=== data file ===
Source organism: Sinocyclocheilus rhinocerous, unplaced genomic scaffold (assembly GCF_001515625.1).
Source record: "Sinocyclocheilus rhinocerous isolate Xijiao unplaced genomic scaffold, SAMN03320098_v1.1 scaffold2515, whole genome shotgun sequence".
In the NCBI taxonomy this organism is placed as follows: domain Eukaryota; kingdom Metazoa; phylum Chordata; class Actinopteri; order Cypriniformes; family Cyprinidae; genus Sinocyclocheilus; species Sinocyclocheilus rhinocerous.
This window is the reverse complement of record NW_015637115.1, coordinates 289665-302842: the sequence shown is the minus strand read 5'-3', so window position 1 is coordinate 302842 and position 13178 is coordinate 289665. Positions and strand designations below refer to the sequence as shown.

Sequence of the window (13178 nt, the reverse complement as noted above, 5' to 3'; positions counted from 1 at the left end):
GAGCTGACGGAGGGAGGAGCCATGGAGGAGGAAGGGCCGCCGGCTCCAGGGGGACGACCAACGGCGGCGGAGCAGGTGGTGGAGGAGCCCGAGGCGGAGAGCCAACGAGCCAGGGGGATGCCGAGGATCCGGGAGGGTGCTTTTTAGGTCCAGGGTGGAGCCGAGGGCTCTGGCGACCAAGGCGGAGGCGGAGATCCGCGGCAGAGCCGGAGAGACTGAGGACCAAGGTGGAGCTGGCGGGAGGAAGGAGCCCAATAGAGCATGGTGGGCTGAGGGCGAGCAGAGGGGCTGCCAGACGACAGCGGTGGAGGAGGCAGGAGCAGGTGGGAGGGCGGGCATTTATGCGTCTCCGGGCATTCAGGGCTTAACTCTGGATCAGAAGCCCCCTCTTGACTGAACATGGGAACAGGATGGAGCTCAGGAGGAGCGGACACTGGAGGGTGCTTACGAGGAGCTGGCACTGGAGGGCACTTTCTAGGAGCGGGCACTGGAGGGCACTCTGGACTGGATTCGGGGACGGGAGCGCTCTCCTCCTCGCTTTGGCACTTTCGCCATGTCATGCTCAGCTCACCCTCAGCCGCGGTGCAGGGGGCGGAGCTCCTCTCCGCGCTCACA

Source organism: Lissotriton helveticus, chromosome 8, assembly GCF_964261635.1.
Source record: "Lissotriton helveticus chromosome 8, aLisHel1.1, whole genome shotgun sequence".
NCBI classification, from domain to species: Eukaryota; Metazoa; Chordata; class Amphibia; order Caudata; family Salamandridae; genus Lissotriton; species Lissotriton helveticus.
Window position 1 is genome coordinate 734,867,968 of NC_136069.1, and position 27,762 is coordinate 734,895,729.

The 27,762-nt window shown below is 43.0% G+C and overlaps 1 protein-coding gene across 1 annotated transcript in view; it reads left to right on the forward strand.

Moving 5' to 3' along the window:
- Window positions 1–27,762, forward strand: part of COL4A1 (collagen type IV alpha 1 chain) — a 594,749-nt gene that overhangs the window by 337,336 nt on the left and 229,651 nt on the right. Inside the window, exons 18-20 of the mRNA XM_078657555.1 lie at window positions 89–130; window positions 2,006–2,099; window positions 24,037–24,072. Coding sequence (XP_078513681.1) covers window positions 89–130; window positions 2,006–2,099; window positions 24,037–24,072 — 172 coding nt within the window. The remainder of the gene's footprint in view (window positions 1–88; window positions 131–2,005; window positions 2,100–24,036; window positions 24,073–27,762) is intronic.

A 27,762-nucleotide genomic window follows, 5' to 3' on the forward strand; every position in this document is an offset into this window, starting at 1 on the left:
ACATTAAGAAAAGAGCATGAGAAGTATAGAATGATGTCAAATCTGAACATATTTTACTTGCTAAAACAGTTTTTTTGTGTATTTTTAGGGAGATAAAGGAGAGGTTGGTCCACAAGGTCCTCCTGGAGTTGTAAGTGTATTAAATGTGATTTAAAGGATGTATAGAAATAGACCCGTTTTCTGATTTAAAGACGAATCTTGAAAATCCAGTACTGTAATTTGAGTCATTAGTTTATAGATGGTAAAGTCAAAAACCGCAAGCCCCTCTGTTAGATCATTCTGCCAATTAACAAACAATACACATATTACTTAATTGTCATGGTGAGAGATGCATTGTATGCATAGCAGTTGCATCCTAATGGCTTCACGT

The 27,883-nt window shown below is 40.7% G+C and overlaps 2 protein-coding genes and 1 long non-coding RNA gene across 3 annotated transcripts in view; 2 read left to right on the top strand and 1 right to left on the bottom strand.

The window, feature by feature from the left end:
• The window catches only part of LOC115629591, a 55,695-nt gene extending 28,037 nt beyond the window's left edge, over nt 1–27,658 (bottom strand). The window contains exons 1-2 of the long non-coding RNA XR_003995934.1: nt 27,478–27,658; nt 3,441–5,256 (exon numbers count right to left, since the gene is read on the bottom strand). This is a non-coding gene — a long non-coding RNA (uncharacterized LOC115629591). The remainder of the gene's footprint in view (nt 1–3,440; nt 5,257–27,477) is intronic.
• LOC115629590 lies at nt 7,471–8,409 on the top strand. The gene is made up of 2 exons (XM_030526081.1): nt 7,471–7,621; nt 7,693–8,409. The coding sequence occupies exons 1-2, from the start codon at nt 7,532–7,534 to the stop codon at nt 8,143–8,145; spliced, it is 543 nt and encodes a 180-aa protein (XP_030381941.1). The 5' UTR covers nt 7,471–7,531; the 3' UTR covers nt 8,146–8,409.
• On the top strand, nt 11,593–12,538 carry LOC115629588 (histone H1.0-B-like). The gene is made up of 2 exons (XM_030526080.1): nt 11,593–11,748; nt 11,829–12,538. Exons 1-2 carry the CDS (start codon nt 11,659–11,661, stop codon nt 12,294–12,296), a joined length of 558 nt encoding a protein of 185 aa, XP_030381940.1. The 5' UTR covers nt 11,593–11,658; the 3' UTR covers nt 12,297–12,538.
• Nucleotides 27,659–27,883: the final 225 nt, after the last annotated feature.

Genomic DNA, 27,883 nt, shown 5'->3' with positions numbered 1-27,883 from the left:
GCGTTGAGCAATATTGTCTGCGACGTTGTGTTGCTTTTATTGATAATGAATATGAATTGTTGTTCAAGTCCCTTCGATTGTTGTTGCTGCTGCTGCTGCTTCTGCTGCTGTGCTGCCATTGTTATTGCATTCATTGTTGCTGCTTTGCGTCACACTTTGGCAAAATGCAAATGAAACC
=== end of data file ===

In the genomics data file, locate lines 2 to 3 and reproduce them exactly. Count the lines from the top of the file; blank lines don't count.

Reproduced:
Source record: "Sinocyclocheilus rhinocerous isolate Xijiao unplaced genomic scaffold, SAMN03320098_v1.1 scaffold2515, whole genome shotgun sequence".
In the NCBI taxonomy this organism is placed as follows: domain Eukaryota; kingdom Metazoa; phylum Chordata; class Actinopteri; order Cypriniformes; family Cyprinidae; genus Sinocyclocheilus; species Sinocyclocheilus rhinocerous.